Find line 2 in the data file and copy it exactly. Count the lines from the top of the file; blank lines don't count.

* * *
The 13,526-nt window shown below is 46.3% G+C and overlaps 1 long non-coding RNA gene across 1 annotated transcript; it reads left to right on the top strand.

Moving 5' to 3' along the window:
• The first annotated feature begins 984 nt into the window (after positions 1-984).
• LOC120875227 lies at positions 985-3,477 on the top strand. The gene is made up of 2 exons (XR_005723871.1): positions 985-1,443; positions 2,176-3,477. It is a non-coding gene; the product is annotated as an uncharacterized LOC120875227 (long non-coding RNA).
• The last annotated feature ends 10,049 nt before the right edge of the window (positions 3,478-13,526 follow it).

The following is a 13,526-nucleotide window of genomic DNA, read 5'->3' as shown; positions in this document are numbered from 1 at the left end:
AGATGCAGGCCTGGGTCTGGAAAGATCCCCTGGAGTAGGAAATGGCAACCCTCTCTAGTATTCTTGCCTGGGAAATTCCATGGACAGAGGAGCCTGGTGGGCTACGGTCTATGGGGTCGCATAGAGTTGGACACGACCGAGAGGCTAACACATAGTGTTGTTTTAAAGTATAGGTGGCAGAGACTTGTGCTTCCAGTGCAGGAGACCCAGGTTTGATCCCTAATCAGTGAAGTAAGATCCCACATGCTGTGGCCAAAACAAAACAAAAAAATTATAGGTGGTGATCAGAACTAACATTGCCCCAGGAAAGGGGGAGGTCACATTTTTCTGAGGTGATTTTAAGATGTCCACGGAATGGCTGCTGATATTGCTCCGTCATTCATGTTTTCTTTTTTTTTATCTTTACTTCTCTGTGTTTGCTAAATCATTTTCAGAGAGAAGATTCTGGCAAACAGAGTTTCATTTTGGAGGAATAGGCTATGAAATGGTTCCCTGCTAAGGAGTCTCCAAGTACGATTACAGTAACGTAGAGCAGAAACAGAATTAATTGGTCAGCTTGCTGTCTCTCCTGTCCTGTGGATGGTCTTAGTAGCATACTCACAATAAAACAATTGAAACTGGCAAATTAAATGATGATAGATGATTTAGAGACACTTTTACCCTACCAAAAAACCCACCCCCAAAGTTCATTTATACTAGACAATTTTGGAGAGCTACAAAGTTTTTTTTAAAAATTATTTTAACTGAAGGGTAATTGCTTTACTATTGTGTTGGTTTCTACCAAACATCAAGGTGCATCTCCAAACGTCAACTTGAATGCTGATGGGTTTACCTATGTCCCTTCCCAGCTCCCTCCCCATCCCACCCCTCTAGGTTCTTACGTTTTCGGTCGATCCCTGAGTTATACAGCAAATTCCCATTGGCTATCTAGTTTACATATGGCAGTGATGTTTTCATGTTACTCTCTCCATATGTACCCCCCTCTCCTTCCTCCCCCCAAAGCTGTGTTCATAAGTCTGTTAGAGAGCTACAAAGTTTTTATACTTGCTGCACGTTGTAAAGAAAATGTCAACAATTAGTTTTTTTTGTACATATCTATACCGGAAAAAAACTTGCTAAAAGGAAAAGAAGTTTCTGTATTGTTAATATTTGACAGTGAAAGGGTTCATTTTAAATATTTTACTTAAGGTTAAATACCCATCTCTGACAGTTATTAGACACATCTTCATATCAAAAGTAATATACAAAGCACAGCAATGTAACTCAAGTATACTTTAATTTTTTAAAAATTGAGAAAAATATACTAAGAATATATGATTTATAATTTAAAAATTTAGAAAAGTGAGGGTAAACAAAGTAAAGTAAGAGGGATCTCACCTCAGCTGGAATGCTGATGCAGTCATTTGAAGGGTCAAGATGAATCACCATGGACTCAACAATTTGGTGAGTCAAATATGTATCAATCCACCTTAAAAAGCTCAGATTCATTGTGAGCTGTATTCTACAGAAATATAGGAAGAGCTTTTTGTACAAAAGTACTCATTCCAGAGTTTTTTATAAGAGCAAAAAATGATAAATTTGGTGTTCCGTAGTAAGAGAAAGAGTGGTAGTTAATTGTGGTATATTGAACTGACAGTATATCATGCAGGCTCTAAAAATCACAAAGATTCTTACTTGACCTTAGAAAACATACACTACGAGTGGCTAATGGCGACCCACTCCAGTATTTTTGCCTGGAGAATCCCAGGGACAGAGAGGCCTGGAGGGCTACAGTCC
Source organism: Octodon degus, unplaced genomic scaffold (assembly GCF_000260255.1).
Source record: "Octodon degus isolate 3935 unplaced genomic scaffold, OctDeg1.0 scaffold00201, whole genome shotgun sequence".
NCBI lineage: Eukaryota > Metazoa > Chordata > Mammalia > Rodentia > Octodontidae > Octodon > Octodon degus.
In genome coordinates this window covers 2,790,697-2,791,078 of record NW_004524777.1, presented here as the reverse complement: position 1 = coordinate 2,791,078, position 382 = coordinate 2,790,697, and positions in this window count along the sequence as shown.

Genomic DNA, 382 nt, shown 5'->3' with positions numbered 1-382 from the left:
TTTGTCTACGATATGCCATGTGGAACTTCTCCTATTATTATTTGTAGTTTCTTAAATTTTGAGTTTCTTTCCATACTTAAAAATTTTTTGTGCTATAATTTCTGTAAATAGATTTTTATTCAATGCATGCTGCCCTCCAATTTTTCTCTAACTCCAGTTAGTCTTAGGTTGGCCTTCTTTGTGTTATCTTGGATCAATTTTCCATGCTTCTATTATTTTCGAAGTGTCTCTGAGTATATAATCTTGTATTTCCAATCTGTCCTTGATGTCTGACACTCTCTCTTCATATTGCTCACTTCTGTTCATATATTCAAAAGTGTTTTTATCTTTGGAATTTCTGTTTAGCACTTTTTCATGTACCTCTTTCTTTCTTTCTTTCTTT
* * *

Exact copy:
Moving 5' to 3' along the window: